Even in the best of times, Central Islip, N.Y., is not the world’s most exciting place, especially since the psychiatric hospital closed 25 years ago. And these are not the best of times: There’s no Long Island Ducks baseball to take the mind off of the pandemic thanks to, you know, the pandemic, and the New York Institute of Technology campus will be even less lively than usual due to the same.

There is one thing Central Islip could look forward to: justice. For the first time in six months, the Carleton Avenue courtroom district was set to offer some real juice, with a nasty divorce over at state Supreme Court and a fun bench trial of a former Securities and Exchange Commission lawyer accused of giving his new private-equity employers a head’s up about what the Feds had on file at the Al D’Amato federal courthouse.

Unfortunately, the divorce fireworks were put on hold because hedge fund billionaires don’t think the rules apply to them. And the SEC trial—which would have been the first federal criminal trial to grace Long Island since the outbreak—is off, now, too, because, uh, federal prosecutors just didn’t feel like it?

Prosecutors objected when Cohn’s attorneys wanted a trial as soon as possible, and U.S. District Court Judge Gary Brown agreed to hold a bench trial — without a jury — most likely in September.… Brown also had said last week that ways to overcome “the logistical issues raised by the government” would be discussed at a status conference scheduled for this Tuesday. The issues included the necessity to call a dozen witnesses from a number of states in the face of travel and quarantine restrictions.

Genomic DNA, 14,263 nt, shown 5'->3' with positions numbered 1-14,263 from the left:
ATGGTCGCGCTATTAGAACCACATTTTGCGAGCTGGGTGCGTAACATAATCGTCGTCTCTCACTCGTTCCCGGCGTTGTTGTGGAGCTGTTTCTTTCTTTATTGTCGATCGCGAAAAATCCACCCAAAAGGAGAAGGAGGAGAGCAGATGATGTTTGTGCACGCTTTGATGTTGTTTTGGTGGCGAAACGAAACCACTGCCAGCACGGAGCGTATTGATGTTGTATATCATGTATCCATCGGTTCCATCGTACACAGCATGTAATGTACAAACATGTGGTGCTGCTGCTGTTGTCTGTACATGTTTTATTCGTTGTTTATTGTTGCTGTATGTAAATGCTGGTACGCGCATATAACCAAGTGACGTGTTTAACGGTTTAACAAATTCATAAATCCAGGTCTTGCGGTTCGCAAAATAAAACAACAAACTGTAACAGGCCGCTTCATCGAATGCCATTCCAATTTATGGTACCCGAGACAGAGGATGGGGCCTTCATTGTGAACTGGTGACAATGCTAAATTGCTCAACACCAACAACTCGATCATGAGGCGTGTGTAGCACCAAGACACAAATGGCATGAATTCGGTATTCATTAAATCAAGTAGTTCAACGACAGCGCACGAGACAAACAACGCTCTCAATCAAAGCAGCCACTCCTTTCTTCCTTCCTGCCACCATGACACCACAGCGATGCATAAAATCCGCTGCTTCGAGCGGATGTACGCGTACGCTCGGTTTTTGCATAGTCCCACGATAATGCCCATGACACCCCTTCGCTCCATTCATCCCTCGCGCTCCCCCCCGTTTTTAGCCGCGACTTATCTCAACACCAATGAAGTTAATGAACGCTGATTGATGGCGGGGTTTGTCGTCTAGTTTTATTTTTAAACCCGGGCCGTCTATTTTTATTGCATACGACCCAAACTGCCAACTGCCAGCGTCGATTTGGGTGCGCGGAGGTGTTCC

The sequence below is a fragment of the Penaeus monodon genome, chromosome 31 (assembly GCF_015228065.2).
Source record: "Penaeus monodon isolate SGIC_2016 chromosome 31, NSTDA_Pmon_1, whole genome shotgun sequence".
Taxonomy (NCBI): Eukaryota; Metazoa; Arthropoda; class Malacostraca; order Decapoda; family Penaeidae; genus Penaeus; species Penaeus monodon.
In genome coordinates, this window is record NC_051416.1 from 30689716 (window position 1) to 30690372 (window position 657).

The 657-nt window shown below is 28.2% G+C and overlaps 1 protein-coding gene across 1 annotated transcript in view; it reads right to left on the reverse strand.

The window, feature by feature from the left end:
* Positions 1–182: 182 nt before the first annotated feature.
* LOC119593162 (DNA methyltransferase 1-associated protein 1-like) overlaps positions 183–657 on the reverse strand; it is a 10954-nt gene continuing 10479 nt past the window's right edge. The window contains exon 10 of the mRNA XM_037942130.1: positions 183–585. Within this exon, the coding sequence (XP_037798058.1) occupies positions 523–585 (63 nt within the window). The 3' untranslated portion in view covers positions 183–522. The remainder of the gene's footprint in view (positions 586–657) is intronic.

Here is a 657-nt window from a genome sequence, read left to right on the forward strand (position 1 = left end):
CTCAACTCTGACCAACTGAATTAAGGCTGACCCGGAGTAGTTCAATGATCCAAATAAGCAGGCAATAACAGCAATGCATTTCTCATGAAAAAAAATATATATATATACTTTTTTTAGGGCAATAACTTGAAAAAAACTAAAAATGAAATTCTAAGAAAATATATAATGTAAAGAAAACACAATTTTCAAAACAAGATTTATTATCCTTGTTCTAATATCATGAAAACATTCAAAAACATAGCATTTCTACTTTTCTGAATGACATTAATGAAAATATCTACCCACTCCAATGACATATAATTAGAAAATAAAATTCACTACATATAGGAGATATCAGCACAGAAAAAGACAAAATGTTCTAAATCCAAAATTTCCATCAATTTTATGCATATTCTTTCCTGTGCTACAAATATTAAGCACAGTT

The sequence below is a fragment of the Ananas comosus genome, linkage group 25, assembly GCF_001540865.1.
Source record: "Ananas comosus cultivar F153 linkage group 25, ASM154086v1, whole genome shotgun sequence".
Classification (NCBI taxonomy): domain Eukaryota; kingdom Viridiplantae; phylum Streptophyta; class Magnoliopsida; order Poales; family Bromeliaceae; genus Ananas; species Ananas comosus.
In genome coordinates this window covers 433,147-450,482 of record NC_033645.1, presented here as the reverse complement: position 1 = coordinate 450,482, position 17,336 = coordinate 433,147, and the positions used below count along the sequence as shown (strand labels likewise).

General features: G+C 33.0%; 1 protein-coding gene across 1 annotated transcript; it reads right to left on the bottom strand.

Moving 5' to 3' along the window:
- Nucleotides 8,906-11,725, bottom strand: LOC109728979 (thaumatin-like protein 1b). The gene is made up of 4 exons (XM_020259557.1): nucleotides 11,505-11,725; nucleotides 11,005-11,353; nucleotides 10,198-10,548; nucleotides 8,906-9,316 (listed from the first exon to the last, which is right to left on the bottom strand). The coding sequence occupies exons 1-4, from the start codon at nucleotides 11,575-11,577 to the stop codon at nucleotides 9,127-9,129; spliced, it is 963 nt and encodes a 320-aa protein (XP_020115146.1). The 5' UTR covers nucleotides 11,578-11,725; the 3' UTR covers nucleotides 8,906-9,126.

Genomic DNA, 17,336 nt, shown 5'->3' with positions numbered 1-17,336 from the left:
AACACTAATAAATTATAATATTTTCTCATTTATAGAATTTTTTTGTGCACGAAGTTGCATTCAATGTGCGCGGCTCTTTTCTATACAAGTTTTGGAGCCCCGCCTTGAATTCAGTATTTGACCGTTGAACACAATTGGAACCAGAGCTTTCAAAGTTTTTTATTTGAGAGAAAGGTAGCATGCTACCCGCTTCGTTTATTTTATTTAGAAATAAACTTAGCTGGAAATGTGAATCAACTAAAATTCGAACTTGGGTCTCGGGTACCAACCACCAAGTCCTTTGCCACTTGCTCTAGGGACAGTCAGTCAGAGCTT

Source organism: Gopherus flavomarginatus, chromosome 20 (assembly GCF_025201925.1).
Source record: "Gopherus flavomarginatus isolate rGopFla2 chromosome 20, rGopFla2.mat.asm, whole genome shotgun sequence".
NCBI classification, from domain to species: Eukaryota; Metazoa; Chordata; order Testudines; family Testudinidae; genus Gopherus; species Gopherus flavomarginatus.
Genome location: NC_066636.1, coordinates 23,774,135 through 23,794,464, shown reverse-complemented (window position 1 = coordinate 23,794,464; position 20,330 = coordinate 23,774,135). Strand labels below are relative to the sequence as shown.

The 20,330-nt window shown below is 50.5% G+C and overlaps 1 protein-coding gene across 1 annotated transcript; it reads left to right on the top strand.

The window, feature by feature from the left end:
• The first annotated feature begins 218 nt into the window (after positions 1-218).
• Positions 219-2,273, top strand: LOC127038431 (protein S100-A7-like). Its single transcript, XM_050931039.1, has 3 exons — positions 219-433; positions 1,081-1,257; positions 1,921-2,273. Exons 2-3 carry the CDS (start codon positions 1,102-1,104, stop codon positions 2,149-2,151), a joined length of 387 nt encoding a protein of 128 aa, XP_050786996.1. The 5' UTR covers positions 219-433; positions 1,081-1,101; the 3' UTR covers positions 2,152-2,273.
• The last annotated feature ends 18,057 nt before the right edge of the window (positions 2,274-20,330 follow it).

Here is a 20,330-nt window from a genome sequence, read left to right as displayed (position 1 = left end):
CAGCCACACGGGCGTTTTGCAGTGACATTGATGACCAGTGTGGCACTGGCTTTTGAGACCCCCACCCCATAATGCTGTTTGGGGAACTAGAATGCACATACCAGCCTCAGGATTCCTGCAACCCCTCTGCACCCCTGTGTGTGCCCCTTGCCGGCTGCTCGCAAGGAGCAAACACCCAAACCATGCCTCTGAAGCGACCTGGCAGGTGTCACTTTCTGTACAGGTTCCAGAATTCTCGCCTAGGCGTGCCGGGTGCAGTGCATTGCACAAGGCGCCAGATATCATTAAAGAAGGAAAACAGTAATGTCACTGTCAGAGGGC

But over the weekend, the government agreed to drop the felony charges in return for a misdemeanor plea.

In a brief statement along with his plea, Cohn said that he had “accessed confidential information” from the SEC files in advance of his job interview.

Cohn faces up to six months in prison under the terms of the plea deal.

Come on, Mike: That kind of thing is only allowed if you’re still on the government payroll.

Former SEC employee pleads guilty to theft of government property [Newsday]